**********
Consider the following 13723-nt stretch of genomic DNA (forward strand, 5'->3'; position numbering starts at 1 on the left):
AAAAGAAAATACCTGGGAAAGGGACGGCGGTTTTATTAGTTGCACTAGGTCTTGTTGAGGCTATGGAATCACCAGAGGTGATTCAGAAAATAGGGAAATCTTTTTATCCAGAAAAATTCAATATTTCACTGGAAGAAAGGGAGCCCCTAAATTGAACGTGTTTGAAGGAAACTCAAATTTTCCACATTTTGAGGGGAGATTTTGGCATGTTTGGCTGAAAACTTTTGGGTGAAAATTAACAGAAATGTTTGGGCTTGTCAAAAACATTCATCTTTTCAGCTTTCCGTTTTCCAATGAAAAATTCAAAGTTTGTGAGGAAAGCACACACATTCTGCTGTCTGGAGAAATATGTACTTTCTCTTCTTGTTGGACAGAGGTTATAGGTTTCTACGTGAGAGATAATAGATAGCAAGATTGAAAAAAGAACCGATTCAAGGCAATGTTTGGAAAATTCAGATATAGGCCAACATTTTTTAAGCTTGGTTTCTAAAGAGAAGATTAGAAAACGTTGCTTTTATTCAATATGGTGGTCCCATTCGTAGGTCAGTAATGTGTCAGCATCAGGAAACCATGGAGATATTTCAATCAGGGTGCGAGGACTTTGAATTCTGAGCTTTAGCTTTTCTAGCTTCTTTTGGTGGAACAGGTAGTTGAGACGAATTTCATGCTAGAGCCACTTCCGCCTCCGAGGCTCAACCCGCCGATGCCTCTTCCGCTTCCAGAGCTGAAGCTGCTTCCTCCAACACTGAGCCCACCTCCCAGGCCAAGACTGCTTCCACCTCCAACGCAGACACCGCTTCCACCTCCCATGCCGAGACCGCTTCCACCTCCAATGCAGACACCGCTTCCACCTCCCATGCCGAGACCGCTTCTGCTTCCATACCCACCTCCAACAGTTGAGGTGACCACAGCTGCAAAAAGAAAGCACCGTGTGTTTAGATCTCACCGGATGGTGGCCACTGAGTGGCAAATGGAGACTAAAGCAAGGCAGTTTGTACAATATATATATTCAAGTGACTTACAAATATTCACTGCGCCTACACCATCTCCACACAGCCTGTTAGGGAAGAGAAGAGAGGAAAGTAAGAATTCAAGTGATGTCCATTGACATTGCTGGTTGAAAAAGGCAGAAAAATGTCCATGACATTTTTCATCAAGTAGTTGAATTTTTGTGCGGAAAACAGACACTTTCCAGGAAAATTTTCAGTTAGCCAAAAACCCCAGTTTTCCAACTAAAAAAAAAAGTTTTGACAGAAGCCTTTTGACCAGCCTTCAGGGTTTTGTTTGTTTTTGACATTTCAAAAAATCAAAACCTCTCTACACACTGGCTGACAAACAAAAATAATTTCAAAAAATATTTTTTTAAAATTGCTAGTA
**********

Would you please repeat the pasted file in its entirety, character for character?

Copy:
Consider the following 13723-nt stretch of genomic DNA (forward strand, 5'->3'; position numbering starts at 1 on the left):
AAAAGAAAATACCTGGGAAAGGGACGGCGGTTTTATTAGTTGCACTAGGTCTTGTTGAGGCTATGGAATCACCAGAGGTGATTCAGAAAATAGGGAAATCTTTTTATCCAGAAAAATTCAATATTTCACTGGAAGAAAGGGAGCCCCTAAATTGAACGTGTTTGAAGGAAACTCAAATTTTCCACATTTTGAGGGGAGATTTTGGCATGTTTGGCTGAAAACTTTTGGGTGAAAATTAACAGAAATGTTTGGGCTTGTCAAAAACATTCATCTTTTCAGCTTTCCGTTTTCCAATGAAAAATTCAAAGTTTGTGAGGAAAGCACACACATTCTGCTGTCTGGAGAAATATGTACTTTCTCTTCTTGTTGGACAGAGGTTATAGGTTTCTACGTGAGAGATAATAGATAGCAAGATTGAAAAAAGAACCGATTCAAGGCAATGTTTGGAAAATTCAGATATAGGCCAACATTTTTTAAGCTTGGTTTCTAAAGAGAAGATTAGAAAACGTTGCTTTTATTCAATATGGTGGTCCCATTCGTAGGTCAGTAATGTGTCAGCATCAGGAAACCATGGAGATATTTCAATCAGGGTGCGAGGACTTTGAATTCTGAGCTTTAGCTTTTCTAGCTTCTTTTGGTGGAACAGGTAGTTGAGACGAATTTCATGCTAGAGCCACTTCCGCCTCCGAGGCTCAACCCGCCGATGCCTCTTCCGCTTCCAGAGCTGAAGCTGCTTCCTCCAACACTGAGCCCACCTCCCAGGCCAAGACTGCTTCCACCTCCAACGCAGACACCGCTTCCACCTCCCATGCCGAGACCGCTTCCACCTCCAATGCAGACACCGCTTCCACCTCCCATGCCGAGACCGCTTCTGCTTCCATACCCACCTCCAACAGTTGAGGTGACCACAGCTGCAAAAAGAAAGCACCGTGTGTTTAGATCTCACCGGATGGTGGCCACTGAGTGGCAAATGGAGACTAAAGCAAGGCAGTTTGTACAATATATATATTCAAGTGACTTACAAATATTCACTGCGCCTACACCATCTCCACACAGCCTGTTAGGGAAGAGAAGAGAGGAAAGTAAGAATTCAAGTGATGTCCATTGACATTGCTGGTTGAAAAAGGCAGAAAAATGTCCATGACATTTTTCATCAAGTAGTTGAATTTTTGTGCGGAAAACAGACACTTTCCAGGAAAATTTTCAGTTAGCCAAAAACCCCAGTTTTCCAACTAAAAAAAAAAGTTTTGACAGAAGCCTTTTGACCAGCCTTCAGGGTTTTGTTTGTTTTTGACATTTCAAAAAATCAAAACCTCTCTACACACTGGCTGACAAACAAAAATAATTTCAAAAAATATTTTTTTAAAATTGCTAGTA